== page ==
Statewide Graduation Rates rise; Providence Rates Stable

The Rhode Island Department of Education (RIDE) has released high school graduation rates for the Class of 2014, which indicates a one-percentage point improvement over the previous year statewide and a 5.5 percent improvement since 2009.

For the Class of 2014, the graduation rate rose to 81 percent while the dropout rate declined to 8 percent, a 1-point improvement over the previous year and a 6-point improvement since 2009.

According to RIDE, the improvements attained in 2014, especially in dropout rates, are consistent across a range of student groups. The dropout rate for black students (11.5 percent) marks a 6.5-point improvement since 2009.  The dropout rate for Hispanic students (13 percent) marks a 10-point improvement in the last five years. Similarly, since 2009, dropout rates for economically disadvantaged students  have fallen by 8.5 points (to 12.5 percent), dropout rates for students with disabilities have fallen by 7 points (to 16 percent), and dropout rates for English learners have fallen by 10 points (to 14.5 percent).

Recognizing that some students need more than the traditional four years to complete their schoolwork and earn a diploma, the R.I. Department of Education also calculates and reports the 5-year graduation rate. The 5-year graduation rate for 2014 improved by 3 points over the previous year and stands at 83.5 percent, a 5-point improvement since 2009.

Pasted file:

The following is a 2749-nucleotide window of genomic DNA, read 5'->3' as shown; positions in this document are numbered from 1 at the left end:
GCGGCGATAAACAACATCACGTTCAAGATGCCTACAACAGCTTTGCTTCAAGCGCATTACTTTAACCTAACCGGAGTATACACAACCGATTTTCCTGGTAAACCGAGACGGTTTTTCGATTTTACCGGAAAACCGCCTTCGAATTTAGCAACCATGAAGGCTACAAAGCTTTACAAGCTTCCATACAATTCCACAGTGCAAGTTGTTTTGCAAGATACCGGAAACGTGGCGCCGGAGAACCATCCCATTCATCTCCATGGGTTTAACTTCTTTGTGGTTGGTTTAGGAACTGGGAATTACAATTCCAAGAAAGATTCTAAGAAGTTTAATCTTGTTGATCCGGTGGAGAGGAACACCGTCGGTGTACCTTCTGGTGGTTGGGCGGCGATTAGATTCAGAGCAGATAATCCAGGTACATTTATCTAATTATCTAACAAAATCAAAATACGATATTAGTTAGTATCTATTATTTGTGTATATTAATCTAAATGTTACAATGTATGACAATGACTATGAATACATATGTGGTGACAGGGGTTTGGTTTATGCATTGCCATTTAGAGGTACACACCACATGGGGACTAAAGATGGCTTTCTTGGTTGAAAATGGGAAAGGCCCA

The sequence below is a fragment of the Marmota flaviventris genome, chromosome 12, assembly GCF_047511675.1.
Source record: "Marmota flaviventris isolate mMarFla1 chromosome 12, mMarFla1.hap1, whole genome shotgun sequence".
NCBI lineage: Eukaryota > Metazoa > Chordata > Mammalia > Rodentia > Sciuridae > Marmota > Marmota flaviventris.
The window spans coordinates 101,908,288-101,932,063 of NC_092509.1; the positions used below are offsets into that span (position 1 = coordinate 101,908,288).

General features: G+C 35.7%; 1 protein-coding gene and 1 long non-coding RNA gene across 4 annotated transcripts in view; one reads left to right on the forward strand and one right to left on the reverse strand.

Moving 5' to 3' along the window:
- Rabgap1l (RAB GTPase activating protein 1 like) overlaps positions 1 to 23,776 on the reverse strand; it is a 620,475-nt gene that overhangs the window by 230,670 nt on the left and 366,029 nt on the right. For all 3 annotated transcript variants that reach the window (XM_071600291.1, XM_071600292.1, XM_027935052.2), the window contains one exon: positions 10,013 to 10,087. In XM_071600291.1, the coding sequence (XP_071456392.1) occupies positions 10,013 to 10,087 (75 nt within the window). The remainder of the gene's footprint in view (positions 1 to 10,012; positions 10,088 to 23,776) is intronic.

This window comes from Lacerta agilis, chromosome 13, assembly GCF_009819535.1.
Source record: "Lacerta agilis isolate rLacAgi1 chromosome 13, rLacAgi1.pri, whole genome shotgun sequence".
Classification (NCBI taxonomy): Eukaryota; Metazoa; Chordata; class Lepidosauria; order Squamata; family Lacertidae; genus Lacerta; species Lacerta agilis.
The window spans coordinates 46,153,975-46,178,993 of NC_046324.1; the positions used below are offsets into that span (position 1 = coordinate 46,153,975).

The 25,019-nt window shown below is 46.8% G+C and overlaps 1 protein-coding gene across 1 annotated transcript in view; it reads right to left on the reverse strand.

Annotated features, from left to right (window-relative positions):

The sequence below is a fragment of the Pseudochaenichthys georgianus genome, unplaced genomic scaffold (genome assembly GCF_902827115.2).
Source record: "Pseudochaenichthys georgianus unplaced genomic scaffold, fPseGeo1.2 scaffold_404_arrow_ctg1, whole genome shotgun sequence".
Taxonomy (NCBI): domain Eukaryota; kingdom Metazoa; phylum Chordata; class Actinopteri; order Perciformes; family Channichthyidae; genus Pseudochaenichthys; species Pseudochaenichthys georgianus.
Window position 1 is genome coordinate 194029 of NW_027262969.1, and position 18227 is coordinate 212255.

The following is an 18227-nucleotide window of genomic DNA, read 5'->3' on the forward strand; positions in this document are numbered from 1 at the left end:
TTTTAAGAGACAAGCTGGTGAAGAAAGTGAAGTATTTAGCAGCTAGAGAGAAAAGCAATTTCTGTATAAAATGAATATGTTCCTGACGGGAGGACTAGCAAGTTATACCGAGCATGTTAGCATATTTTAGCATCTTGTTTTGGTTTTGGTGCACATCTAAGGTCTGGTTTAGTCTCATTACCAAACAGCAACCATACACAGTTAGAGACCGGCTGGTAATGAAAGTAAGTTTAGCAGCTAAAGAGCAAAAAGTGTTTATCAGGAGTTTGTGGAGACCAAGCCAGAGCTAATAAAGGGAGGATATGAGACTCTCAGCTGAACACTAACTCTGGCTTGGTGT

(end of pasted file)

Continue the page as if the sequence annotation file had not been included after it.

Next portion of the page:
Providence Schools Superintendent Dr. Susan Lusi issued the following statement on the newly-released graduation rates:

The Providence Public School District and each of our high schools have been striving to increase graduation rates, and we are pleased to note that not only are we proud of progress we’ve made in recent years in the 4-year rate, but that we have seen our 5- and 6-year rates continue to grow. Our 4-year rate saw a marked increase between 2012 and 2013, moving from 66% to 72%, and only saw a one-percentage-point dip this year, despite the Class of 2014 facing a tumultuous finale to their high school careers with the public debate around NECAP testing. We also realize that for a variety of reasons, a fifth year of high school may be one of the most beneficial things we can do for a student. We want our Providence graduates to leave us ready for college and career, in whatever span of time may be appropriate for that student. We are confident that we will continue to see our completion rates rise in the 4-year measure and beyond.

 

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